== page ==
Together, the proposals that make up the Great Reset represent the most serious threat to freedom in the West since the fall of the Soviet Union and perhaps since World War II. But there is hope. We can stop the Great Reset, but only if we act quickly and with great conviction.

Below are 11 steps you can take to push back against the Great Reset. These steps represent a powerful bottom-up, grassroots approach to the Great Reset’s top-down plan to remake the world. Although many of these steps won’t be easy for everyone to take, they are essential for ensuring that our children and grandchildren will grow up in a world that protects the rights of individuals and empowers families, rather than wealthy special interests, financial institutions, and large corporations.

1. Live Not by Lies: The time for remaining quiet is over. When you hear or see something that you know to be false, speak up. Be kind, generous, and compassionate, but do not, under any circumstances, allow lies to infect your life. Further, do not support organizations, publications, politicians, schools, or any other institutions that regularly promote false claims.

2. Buy Local: The reason the Great Reset is so powerful is because so many of us have become totally dependent on large multinational corporations. They can be easily manipulated in a way that small, local businesses cannot. Learn to buy local, whenever possible, even if it means spending more money on your purchases. Yes, big corporations offer conveniences and low prices that many small businesses can’t compete with, but those benefits come with a great cost: your freedom.

3. Bank Local: Big financial institutions and banks are driving much of the Great Reset movement. They have started to use their incredible wealth and power to alter society by financing only those businesses who agree to the terms of the Great Reset. This problem is going to get worse, so it’s important to find local banks and credit unions you can trust and who refuse to utilize ESG scores and other discriminatory schemes.

4. Support Local Farms: If you live in an area that has local farms and farmer’s markets, consider buying as many of your groceries as possible from farmers. In the future, food production and distribution are going to change dramatically. It’s important that you support local farmers and build relationships with individuals who can provide you with the goods you need in a time of crisis. One of our main goals must be to make local communities as self-sufficient as possible, and that cannot happen unless we support local farms.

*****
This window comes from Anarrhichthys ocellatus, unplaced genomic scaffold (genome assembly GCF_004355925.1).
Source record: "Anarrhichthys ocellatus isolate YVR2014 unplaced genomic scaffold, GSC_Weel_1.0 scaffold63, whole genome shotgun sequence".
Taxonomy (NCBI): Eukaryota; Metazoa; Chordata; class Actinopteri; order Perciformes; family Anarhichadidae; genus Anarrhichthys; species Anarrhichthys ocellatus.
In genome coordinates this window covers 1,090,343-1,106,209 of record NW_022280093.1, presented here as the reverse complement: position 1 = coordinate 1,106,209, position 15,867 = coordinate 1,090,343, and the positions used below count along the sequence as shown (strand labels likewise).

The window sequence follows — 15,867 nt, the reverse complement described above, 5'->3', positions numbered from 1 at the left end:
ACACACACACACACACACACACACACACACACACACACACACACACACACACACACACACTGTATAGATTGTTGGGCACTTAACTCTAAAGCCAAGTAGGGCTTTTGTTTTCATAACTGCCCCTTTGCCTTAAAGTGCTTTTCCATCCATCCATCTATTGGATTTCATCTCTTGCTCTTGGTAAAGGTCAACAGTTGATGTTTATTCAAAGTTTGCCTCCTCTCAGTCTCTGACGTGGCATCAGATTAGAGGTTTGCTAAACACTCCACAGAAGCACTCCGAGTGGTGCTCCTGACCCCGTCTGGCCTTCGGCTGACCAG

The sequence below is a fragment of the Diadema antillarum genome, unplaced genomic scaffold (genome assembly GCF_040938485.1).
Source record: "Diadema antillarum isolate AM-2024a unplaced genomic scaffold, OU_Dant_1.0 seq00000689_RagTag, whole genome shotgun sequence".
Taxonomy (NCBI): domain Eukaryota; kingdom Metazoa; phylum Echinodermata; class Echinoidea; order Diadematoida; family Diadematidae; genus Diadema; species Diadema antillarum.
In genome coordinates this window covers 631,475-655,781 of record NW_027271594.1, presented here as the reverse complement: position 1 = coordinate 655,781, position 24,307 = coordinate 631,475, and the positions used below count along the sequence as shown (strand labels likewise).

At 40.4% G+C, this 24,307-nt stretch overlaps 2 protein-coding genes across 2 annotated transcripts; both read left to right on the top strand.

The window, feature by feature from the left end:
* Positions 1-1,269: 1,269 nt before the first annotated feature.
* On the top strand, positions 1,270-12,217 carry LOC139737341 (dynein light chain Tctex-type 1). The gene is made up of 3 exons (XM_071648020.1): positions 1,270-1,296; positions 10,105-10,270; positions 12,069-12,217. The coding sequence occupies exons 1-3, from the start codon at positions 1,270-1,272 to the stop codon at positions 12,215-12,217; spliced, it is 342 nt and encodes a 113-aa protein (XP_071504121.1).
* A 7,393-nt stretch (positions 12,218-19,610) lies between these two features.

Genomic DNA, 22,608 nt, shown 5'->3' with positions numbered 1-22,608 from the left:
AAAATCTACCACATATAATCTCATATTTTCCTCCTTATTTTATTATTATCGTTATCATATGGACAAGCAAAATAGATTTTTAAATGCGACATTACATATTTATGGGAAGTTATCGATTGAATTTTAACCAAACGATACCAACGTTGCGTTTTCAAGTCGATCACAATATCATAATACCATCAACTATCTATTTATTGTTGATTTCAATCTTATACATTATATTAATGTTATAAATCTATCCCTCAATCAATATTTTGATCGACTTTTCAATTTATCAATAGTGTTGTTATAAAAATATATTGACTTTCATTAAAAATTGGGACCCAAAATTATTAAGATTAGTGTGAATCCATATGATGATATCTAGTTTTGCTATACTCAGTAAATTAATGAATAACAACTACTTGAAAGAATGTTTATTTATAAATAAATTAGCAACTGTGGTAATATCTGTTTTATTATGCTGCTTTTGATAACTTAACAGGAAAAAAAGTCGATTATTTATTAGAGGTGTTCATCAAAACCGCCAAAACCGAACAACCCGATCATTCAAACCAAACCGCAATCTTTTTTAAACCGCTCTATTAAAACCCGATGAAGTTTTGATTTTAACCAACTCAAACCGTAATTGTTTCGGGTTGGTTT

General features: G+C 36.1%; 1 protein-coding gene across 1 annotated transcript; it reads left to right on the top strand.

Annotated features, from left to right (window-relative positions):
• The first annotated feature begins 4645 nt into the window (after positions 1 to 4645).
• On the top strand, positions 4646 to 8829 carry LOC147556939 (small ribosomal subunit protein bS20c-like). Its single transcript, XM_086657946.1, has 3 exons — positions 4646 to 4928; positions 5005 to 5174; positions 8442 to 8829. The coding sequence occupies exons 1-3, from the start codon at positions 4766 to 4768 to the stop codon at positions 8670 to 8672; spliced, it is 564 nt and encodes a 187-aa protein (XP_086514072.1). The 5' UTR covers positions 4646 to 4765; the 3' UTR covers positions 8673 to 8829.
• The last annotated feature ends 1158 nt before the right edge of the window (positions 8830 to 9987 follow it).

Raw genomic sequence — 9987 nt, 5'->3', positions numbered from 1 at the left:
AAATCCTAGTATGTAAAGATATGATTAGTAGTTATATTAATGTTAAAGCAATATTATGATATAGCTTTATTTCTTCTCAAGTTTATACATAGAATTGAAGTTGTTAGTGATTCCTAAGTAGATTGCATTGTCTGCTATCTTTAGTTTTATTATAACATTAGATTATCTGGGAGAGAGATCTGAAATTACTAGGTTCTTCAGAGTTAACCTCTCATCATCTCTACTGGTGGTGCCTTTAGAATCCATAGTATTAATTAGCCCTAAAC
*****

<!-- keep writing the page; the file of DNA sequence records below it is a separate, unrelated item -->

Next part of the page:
5. Be Vocal: After starting to shop and bank locally, be sure to tell big financial institutions and corporations why they have lost your business. They need to know that their decisions have serious consequences.

6. Run for Local Government: Local and state governments will soon be our most important defense against the Great Reset. Consider running for your local school board, zoning board, or even for a state legislative office. If you don’t feel qualified for these positions, find someone who shares your values and help them run for office. If we don’t have control of our local governments, we won’t be able to halt the Great Reset.

7. Demand That Your State Pass Laws Against ESG Scores: In America, states have a tremendous amount of power to slow the Great Reset and protect their citizens from abuses by large corporations, banks, and international institutions. They can do this by passing laws that make the use of ESG metrics and other, similar systems by financial institutions illegal, when used as a precondition for banking services, financing, investment, etc. ESG scores are, by definition, discriminatory and should be made illegal by state lawmakers who care about protecting their citizens’ rights.

8. Make Responsible Spending a Key Issue for Politicians: In recent years, politicians on the ideological left and right have totally abandoned responsible fiscal policy in favor of vast money printing and loose monetary policies. The many trillions of dollars that have been “printed” in recent years put our economy at risk and are being used to fuel the Great Reset. Without these trillions of dollars of printed money, it would be exceptionally difficult for governments and financial institutions to buy off corporations.

9. Organize Anti-Great Reset Groups: No matter where you live, there are Americans in your community who do not support the Great Reset — Republicans, Democrats, and independents alike. Find like-minded neighbors and organize a local, peaceful resistance. Find people you can trust and agree to support one another when times get tough. Now, more than ever, we need to develop dependable communities.

10. Buy Property and Diversify: Property ownership is going to become increasingly more difficult in the months and years to come. It’s important that you work with a qualified financial adviser to help you figure out the best way to buy property and diversify your investments. Buying hard assets, including real estate and precious metals, could be a good way for you to protect against the Great Reset and a possible financial collapse. If you already own property, resist selling it to large corporations and financial institutions, whenever possible. (This is not financial advice, and I’m not a financial adviser. Talk to an expert you trust before taking action!)